Google Nabs Audio Authentication Startup (Feb. 20, 2014)
Google has acquired Israeli startup SlickLogin, which has developed technology that uses high-frequency sound waves to authenticate user identity when logging into Websites. Financial details of the transaction were not disclosed, but a notice on SlickLogin’s Website announced that the company’s team was joining Google, a company that “shares our core beliefs that logging in should be easy . . . and authentication should be effective without getting in the way.”
Started just a year ago by a trio of former members of the Israel Defense Force’s cybersecurity unit, SlickLogin’s technology had not yet been released to the market before Google snapped up the company. SlickLogin’s system works by playing a unique, nearly silent sound through computer speakers that is then picked up by a user’s smartphone. An app analyzes the sound and sends a confirmation signal back to the computer, enabling the user to login. The technology can be used as a standalone replacement for password-based login, or in conjunction with a password for additional security. The SlickLogin acquisition follows Google’s January purchase of Impermium, a startup focused on eliminating spam and online fraud.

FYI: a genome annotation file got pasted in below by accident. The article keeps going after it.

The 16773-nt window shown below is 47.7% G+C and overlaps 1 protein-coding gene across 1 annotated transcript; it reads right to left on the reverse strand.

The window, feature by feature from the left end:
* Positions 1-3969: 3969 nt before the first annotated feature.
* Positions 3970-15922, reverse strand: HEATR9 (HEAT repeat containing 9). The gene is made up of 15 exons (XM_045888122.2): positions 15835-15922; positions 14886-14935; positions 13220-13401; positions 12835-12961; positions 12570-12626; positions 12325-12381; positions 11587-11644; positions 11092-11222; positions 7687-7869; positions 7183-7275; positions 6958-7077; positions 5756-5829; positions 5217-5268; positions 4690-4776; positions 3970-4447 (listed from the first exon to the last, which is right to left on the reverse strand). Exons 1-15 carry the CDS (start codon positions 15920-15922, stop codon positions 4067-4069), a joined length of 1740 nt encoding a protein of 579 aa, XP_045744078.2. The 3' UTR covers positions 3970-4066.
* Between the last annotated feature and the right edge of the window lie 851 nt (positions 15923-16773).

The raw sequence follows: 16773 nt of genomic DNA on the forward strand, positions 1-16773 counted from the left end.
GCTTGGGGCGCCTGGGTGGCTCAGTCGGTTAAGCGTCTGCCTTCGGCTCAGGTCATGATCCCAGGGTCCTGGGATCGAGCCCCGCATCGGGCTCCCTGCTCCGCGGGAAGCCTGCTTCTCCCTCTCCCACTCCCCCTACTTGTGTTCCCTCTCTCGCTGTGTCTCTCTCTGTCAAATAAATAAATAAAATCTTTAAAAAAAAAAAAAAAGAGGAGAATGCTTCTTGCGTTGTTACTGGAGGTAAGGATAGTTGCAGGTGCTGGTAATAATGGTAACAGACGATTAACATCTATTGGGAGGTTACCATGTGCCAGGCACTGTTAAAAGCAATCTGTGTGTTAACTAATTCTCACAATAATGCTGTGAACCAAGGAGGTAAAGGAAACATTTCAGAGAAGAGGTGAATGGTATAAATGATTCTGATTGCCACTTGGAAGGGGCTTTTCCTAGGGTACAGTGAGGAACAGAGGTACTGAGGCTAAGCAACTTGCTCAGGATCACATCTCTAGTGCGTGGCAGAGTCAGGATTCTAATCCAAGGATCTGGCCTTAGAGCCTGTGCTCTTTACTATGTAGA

A number of tech companies and financial service providers have been exploring alternative methods of authentication that could have implications for payments security. Last month, U.S. Bank announced it was testing a voice-based biometric mobile banking feature. And in September 2013, Apple Inc. unveiled a fingerprint-based security technology known as Touch ID, which can be used to unlock a phone’s screen and make iTunes purchases, bypassing the need to input passwords.